This is a post that is a repurposing of an old-school Mini-Review Round-Up post. As stated here I am essentially done with running multi-film review posts. Each film deserves its own review. Therefore I will repost, and at times add to, old reviews periodically. Enjoy!

Breakout

This one is the kind of tale that should work on an escapist, popcorn-movie, silly action film basis but it doesn’t do so. There is a collision course set in motion: criminals on the lam, a man’s family caught in their crosshairs, and a father escaping prison to protect his family from them. This collision is set in motion slowly, too slowly; far too much setting up of each narrative occurs and then when they do collide the edit, the blocking and the action itself are far to stagnant and uninteresting.

The pair of criminals on the lam look more like they’ve been plucked out of a sitcom episode about criminals than who you might expect to see in a action film, meaning they’re not menacing or frightening at all, which drains much of the potential drama and suspense from this title. Nearly every phase of production under-serves a decent concept the score included making this a terribly flaccid, forgettable affair.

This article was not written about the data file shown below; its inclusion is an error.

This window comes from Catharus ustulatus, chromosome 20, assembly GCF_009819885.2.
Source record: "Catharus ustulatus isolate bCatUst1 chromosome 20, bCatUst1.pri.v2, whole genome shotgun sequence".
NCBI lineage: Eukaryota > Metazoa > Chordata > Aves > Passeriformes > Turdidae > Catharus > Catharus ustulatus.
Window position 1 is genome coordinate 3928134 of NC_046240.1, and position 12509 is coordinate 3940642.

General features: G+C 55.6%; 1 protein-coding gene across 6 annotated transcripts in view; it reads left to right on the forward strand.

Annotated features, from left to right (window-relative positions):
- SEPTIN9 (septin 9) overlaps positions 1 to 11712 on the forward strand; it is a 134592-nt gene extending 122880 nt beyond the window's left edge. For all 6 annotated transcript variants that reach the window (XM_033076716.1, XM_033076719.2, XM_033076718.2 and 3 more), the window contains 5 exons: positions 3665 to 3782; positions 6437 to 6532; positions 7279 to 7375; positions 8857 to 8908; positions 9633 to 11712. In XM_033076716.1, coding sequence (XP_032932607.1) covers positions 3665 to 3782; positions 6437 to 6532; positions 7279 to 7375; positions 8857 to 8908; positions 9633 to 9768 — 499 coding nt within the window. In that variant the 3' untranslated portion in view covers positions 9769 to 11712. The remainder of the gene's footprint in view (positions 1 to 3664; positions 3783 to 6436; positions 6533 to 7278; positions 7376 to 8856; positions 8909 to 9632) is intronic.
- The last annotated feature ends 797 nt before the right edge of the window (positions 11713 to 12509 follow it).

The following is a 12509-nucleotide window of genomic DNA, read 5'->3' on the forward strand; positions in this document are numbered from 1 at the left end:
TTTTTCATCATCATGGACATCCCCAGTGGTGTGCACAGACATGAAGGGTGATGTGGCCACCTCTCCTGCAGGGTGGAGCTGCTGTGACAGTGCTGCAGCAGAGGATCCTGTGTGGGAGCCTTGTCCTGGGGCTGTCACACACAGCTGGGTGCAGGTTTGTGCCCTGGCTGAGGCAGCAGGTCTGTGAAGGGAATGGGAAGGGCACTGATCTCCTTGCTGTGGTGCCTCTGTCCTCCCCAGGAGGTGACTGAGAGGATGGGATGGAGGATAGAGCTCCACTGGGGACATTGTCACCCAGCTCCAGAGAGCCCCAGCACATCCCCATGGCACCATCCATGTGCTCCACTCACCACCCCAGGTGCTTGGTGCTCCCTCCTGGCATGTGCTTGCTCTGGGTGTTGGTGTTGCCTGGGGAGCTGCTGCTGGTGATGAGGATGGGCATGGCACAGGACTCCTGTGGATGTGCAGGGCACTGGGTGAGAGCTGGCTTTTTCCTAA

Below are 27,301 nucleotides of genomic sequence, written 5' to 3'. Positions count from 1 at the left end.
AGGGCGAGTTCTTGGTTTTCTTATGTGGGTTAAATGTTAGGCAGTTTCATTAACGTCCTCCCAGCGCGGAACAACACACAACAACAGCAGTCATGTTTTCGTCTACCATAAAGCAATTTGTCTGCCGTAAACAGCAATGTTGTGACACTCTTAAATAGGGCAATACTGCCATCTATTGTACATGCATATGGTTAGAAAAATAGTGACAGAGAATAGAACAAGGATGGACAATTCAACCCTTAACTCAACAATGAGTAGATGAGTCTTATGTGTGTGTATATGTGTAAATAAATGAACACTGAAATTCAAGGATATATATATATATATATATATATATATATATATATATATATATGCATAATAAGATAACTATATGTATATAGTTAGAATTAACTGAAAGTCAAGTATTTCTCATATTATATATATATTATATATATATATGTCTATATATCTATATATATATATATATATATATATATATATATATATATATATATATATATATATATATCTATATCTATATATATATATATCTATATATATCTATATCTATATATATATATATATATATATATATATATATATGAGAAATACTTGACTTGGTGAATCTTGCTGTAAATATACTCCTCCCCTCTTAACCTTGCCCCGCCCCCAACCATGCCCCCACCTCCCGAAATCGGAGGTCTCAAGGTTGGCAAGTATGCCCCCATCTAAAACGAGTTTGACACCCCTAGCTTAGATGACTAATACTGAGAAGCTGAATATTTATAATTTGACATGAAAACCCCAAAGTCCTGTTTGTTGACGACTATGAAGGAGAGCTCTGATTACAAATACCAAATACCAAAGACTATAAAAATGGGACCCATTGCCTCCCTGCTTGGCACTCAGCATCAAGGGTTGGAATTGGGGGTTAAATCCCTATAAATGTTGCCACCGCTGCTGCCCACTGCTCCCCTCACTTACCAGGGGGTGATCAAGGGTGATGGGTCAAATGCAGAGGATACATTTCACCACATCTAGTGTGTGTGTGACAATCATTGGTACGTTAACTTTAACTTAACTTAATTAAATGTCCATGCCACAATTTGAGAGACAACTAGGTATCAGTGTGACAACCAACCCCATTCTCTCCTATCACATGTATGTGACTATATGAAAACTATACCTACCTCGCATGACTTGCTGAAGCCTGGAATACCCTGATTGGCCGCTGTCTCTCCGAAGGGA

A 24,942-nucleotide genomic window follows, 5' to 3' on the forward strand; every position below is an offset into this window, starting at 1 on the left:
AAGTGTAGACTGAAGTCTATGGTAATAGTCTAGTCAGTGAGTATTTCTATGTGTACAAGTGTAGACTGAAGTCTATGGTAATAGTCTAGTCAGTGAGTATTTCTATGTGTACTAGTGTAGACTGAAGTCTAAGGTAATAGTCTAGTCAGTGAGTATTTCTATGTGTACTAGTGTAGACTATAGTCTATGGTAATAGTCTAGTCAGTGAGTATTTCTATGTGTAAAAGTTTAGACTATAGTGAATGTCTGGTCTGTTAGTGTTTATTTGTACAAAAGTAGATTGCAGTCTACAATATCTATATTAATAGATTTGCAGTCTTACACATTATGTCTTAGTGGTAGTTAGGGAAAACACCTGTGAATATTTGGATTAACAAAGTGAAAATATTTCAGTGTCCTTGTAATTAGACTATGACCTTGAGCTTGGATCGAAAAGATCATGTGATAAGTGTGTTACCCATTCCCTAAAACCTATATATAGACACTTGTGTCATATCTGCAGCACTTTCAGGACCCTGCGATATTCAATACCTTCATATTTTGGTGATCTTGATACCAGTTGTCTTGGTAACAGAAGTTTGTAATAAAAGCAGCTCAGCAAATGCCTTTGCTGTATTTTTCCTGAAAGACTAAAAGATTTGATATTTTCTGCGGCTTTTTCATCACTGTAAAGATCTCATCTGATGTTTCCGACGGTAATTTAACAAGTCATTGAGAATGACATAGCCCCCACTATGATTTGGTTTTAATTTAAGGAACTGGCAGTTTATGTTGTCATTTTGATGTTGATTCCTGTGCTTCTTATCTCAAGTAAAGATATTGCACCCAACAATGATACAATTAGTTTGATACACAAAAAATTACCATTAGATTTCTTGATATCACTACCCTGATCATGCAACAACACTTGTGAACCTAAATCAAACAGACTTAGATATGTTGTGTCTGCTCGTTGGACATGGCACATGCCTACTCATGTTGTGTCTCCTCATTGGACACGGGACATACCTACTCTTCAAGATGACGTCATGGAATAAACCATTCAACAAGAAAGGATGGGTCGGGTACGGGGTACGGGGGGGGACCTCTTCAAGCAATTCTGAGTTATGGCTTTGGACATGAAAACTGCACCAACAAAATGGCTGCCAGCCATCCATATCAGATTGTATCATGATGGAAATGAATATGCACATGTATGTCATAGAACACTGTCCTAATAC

2/10

Kaboom (2010, IFC Films)

Mini-Review: Kaboom

Introduction

This is a post that is a repurposing of an old-school Mini-Review Round-Up post. As stated here I am essentially done with running multi-film review posts. Each film deserves its own review. Therefore I will repost, and at times add to, old reviews periodically. Enjoy!

Kaboom

This is a film by director Greg Araki that can only be described as one of the strangest I’ve yet seen and in both a good and a bad way. The story is a widening gyre that goes from very real and gritty to incredibly outlandish. It’s a movie that has me torn between opposite extremes whereas I love the audaciousness of it I cannot say I liked it because it just went too crazy. The film does feature a very strong performance by Thomas Dekker.